Princess, Southern belle, and spoiled-rotten social climber Searcy Roberts swore on a stack of Bibles she’d never return home to Fairhope, Alabama. After marrying her high school sweetheart and moving to Atlanta, Searcy embraces big-city life—Carrie Bradshaw style.
But now, Searcy has a teeny, tiny problem. Her husband’s had a mid-life crisis. He’s quit his job, cancelled her credit cards, and left her for another man.
Searcy returns to Fairhope, ready to lick her wounds. But when her mother falls ill, she’s is thrust into managing the family business—only to discover the beloved bakery is in danger of closing its doors forever.
Enlisting the help of the adorable bike store owner next door, an array of well-heeled customers, and her soon-to-be ex-husband, Searcy hatches the plan of the century to save Pie Girls.
Pie Girls is a charming Southern tale about a spoiled Atlanta socialite, Searcy, whose wealthy husband leaves her high and dry, forcing her to fend for herself and return to her roots in small town Alabama. This witty and warm novel by Lauren Clark charms with laugh out loud moments and plenty of Southern hospitality, along with a few mean girls thrown in for good measure. I was immediately sucked into Searcy’s story at the outset, and even though she begins the book as a superficial diva with a dangerous shopping habit, I loved Searcy. She had a way of talking herself into situations that were absolutely hilarious. There were scenes I still fondly recall that had me laughing out loud. Seriously, I need this book made into a movie so I can “see” them play out! But Clark is terrific at balancing the storytelling with equally tender moments that pull at the heartstrings. Above all, this is a story about finding yourself and loving yourself, even in the face of adversity. And, of course, finding romance in the most unlikely of allies. Definitely a book to tuck in with at the end of a long day and escape with Searcy into a world of Southern comfort.
Q&A with author Lauren Clark
Q: What was the inspiration for your novel?
A: I visited a place in Greensboro, Alabama called the Pie Lab, a restaurant written up many times in Southern Living, Bon Appetit, and many newspapers around the Southeast. I kind of fell in love with the idea of such a place in Fairhope, Alabama, a lovely waterfront community near where I live. I decided to create a shop named Pie Girls there, and thus, Searcy’s story was born.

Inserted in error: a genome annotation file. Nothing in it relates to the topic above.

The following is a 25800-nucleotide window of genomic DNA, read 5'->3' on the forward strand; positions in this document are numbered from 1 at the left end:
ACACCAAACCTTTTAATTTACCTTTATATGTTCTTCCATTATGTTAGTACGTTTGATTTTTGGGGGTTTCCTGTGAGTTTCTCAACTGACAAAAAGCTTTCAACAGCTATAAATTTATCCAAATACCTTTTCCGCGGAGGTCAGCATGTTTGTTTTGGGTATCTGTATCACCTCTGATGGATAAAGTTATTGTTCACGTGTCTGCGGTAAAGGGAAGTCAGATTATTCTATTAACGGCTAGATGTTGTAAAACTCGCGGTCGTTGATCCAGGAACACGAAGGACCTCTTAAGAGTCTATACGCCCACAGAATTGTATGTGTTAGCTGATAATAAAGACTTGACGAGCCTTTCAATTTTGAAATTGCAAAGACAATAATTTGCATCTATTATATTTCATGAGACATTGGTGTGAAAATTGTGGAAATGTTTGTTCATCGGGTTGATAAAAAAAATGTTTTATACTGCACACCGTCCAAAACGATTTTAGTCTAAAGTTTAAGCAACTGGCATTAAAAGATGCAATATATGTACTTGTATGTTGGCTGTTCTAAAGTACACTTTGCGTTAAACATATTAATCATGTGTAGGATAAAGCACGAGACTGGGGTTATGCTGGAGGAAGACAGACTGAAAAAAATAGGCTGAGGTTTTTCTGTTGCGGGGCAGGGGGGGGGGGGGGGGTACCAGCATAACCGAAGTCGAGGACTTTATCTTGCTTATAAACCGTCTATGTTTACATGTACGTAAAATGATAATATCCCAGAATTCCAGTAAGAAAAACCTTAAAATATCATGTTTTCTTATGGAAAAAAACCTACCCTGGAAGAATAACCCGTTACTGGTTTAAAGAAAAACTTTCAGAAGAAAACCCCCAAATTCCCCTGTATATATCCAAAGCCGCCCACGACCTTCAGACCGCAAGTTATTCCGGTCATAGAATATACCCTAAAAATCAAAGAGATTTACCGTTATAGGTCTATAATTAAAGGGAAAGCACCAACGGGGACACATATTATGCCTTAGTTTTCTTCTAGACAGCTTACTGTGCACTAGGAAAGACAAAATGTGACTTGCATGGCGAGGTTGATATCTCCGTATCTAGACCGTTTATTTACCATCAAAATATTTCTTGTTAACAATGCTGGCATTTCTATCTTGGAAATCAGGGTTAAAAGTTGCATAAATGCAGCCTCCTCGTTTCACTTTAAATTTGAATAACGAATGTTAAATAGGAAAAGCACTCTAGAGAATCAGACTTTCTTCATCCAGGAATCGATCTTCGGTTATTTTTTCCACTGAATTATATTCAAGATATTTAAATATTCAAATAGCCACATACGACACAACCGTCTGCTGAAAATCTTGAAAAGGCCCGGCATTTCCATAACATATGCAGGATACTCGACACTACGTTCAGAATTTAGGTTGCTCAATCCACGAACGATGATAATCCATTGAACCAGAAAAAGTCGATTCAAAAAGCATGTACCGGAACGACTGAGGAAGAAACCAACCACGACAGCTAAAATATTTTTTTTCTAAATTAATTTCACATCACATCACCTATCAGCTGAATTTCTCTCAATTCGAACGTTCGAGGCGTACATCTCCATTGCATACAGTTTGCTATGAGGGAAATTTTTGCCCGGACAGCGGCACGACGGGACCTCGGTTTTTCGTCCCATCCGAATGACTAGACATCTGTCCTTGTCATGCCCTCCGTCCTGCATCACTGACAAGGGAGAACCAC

Q: Who is your favorite character and why?
A: I do love Searcy, the main character … but when we first meet Searcy, she is a very spoiled Southern belle who’s been pampered and polished to shine in Atlanta’s hottest social scenes. She has a personal shopper, a group of wealthy girlfriends, and a credit card with no limit. She spends her days shopping, going out to lunch, planning parties, and socializing.
What makes her so special is that even in the first chapter, we glimpse the real Searcy. She knows, deep down, that something is wrong, but can’t bring herself to admit it. She projects a positive, upbeat attitude and tries to keep things status quo, because she doesn’t believe she can live without her husband Alton.
Alton’s leaving upends Searcy’s life. At first, it appears that the impending divorce is the end of the world, but Searcy’s journey makes her into an entirely different person—someone caring, giving, empathetic, and truly loving. Best of all, she learns to rely on herself, forgives Alton, and finds true love.
Q: What is your writing method? Are you a plotter or a pantser?
A: Plotter, definitely. I am definitely a plotter and an outliner. I work from a one or two line “What if?” idea and work out the plot from there. I end up with at least a few sentences about each chapter before I begin writing. I have the major plot points and twists, as well as the ending, mostly worked out before I begin the manuscript.
Q: Do you have any writing rituals to help get you in the mood to write?
A: I usually write in the morning—early morning, like 530 AM—have some coffee brewed, and I like to have the house quiet. If I can open this windows and let a little breeze in … or sit outside and write … all the better!
Q: What was the first car you owned?
A: Oh no! My parents bought me a 1977 bright orange Cadillac my senior year of college. I thought it was the most embarrassing vehicle ever, but my sorority sisters loved it!
Q: What is your favorite holiday and why?
A: I do adore Christmas, especially since my youngest still believes in Santa, but my kids and I really also love decorating for—and enjoying—Halloween.
Q: Who was your first celebrity crush?
A: Oh…LOL. Tom Cruise in “All the Right Moves.” (Old school football movie). I thought he was totally dreamy <3
Q: Do you have a current TV show obsession?
A: I adore Downton Abbey. Love the show, the writing, the drama, the characters. It just proves that you can have a great storyline with no blood, violence, or zombies!
Q: What was the first concert you went to and how old were you?
A: Bryan Adams (Summer of ’69), I was 16, went with my best friend, and was accompanied by my mother! At the time, I was mortified, but looking back, it was a lot of fun and generous of her to give up her evening to spend with a concert hall full of screaming teenagers!
Q: If you could give just one piece of advice to your 16-year-old self, what would it be?
A: Stop worrying so much! You will be blessed with a wonderful life full of friends, love, laughter, and books!
About the Author:
Lauren Clark has been a voracious reader since the age of four and would rather be stranded at the library than on a desert island. In her former life, she worked as an anchor and producer for CBS affiliates in Upstate New York and Alabama. Lauren adores her family, yoga, her new Electra bike, and flavored coffee. She lives near the Alabama Gulf Coast. Visit her website at LaurenClarkBooks.com.
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